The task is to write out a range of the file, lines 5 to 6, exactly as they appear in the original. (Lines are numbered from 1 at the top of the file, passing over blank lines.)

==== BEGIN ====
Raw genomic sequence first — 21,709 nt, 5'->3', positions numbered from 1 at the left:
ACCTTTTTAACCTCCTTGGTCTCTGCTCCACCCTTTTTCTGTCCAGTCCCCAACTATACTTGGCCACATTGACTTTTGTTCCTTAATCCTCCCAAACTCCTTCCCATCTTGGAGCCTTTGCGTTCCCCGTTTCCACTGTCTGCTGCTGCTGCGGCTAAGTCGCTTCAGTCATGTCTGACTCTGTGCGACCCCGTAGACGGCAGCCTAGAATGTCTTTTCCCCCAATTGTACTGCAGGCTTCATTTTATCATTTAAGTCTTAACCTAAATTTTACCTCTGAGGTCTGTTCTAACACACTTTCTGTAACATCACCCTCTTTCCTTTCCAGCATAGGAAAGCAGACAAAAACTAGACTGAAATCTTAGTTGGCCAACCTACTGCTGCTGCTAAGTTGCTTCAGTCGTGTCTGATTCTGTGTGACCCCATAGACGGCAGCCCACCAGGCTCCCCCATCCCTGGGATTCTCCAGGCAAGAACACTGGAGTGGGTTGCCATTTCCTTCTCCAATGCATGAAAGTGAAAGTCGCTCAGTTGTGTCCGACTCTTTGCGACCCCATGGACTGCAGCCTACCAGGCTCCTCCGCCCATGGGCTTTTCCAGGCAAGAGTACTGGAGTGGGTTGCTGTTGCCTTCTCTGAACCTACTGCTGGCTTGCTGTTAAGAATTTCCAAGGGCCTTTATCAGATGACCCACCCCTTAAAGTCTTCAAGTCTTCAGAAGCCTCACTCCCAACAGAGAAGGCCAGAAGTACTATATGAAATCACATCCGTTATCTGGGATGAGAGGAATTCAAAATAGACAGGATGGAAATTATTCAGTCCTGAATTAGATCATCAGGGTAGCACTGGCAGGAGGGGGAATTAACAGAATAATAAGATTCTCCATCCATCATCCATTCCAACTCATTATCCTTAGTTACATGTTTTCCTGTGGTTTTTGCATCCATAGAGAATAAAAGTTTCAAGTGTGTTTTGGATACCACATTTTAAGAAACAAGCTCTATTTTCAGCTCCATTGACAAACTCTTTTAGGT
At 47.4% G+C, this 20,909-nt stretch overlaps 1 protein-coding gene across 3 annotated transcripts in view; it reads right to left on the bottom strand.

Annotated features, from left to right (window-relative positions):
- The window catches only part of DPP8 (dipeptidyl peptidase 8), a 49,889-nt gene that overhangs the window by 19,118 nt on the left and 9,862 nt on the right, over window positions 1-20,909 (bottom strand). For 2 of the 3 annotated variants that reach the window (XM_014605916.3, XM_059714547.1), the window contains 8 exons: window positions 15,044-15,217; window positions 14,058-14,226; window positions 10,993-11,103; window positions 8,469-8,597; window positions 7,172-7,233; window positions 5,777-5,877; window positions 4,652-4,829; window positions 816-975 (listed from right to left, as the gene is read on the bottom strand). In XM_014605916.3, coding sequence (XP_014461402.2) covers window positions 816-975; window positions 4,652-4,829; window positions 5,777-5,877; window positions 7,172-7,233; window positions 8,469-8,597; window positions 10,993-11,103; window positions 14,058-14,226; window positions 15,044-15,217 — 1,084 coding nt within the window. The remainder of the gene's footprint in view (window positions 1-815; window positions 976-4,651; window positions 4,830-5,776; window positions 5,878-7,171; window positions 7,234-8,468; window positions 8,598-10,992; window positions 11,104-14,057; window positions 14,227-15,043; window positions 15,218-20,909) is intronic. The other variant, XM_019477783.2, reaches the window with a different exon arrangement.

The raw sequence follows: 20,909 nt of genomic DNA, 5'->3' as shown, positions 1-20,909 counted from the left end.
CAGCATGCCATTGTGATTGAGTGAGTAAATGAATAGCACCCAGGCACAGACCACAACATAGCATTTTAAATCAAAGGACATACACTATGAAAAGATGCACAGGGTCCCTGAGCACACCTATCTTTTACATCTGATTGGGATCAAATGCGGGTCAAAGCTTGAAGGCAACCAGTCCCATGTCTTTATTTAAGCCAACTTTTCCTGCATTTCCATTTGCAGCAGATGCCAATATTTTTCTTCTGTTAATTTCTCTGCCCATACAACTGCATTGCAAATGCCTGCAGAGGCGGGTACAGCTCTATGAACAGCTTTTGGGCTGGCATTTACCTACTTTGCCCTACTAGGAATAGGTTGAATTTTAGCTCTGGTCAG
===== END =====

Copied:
- The window catches only part of DPP8 (dipeptidyl peptidase 8), a 49,889-nt gene that overhangs the window by 19,118 nt on the left and 9,862 nt on the right, over window positions 1-20,909 (bottom strand). For 2 of the 3 annotated variants that reach the window (XM_014605916.3, XM_059714547.1), the window contains 8 exons: window positions 15,044-15,217; window positions 14,058-14,226; window positions 10,993-11,103; window positions 8,469-8,597; window positions 7,172-7,233; window positions 5,777-5,877; window positions 4,652-4,829; window positions 816-975 (listed from right to left, as the gene is read on the bottom strand). In XM_014605916.3, coding sequence (XP_014461402.2) covers window positions 816-975; window positions 4,652-4,829; window positions 5,777-5,877; window positions 7,172-7,233; window positions 8,469-8,597; window positions 10,993-11,103; window positions 14,058-14,226; window positions 15,044-15,217 — 1,084 coding nt within the window. The remainder of the gene's footprint in view (window positions 1-815; window positions 976-4,651; window positions 4,830-5,776; window positions 5,878-7,171; window positions 7,234-8,468; window positions 8,598-10,992; window positions 11,104-14,057; window positions 14,227-15,043; window positions 15,218-20,909) is intronic. The other variant, XM_019477783.2, reaches the window with a different exon arrangement.

The raw sequence follows: 20,909 nt of genomic DNA, 5'->3' as shown, positions 1-20,909 counted from the left end.